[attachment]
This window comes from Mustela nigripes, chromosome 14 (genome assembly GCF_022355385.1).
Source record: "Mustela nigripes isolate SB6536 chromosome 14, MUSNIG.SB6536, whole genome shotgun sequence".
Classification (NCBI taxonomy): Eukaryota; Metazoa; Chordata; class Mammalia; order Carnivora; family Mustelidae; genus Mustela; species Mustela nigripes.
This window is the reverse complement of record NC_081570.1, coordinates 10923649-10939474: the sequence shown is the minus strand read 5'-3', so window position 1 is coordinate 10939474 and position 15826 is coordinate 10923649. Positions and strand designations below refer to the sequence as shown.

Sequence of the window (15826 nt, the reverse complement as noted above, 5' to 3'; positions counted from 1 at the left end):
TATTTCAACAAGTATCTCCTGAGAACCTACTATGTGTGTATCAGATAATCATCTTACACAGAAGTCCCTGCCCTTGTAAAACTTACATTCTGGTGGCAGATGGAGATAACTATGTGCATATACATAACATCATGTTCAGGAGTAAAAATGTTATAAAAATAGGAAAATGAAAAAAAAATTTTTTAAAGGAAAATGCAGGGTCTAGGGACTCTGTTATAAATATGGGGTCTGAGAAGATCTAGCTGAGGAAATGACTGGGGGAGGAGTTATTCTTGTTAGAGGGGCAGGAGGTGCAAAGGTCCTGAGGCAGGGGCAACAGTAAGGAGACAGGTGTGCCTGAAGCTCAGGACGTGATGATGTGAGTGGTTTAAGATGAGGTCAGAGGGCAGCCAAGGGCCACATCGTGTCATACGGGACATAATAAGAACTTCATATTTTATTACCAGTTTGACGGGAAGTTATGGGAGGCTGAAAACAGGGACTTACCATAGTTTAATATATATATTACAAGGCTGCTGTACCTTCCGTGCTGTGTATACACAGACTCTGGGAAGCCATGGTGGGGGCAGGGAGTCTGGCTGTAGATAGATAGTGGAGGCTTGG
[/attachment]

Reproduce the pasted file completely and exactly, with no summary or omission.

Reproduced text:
This window comes from Mustela nigripes, chromosome 14 (genome assembly GCF_022355385.1).
Source record: "Mustela nigripes isolate SB6536 chromosome 14, MUSNIG.SB6536, whole genome shotgun sequence".
Classification (NCBI taxonomy): Eukaryota; Metazoa; Chordata; class Mammalia; order Carnivora; family Mustelidae; genus Mustela; species Mustela nigripes.
This window is the reverse complement of record NC_081570.1, coordinates 10923649-10939474: the sequence shown is the minus strand read 5'-3', so window position 1 is coordinate 10939474 and position 15826 is coordinate 10923649. Positions and strand designations below refer to the sequence as shown.

Sequence of the window (15826 nt, the reverse complement as noted above, 5' to 3'; positions counted from 1 at the left end):
TATTTCAACAAGTATCTCCTGAGAACCTACTATGTGTGTATCAGATAATCATCTTACACAGAAGTCCCTGCCCTTGTAAAACTTACATTCTGGTGGCAGATGGAGATAACTATGTGCATATACATAACATCATGTTCAGGAGTAAAAATGTTATAAAAATAGGAAAATGAAAAAAAAATTTTTTAAAGGAAAATGCAGGGTCTAGGGACTCTGTTATAAATATGGGGTCTGAGAAGATCTAGCTGAGGAAATGACTGGGGGAGGAGTTATTCTTGTTAGAGGGGCAGGAGGTGCAAAGGTCCTGAGGCAGGGGCAACAGTAAGGAGACAGGTGTGCCTGAAGCTCAGGACGTGATGATGTGAGTGGTTTAAGATGAGGTCAGAGGGCAGCCAAGGGCCACATCGTGTCATACGGGACATAATAAGAACTTCATATTTTATTACCAGTTTGACGGGAAGTTATGGGAGGCTGAAAACAGGGACTTACCATAGTTTAATATATATATTACAAGGCTGCTGTACCTTCCGTGCTGTGTATACACAGACTCTGGGAAGCCATGGTGGGGGCAGGGAGTCTGGCTGTAGATAGATAGTGGAGGCTTGG